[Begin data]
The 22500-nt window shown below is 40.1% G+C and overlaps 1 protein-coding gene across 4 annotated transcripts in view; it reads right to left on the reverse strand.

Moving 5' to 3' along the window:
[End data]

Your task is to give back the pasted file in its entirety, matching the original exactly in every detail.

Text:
The 22500-nt window shown below is 40.1% G+C and overlaps 1 protein-coding gene across 4 annotated transcripts in view; it reads right to left on the reverse strand.

Moving 5' to 3' along the window: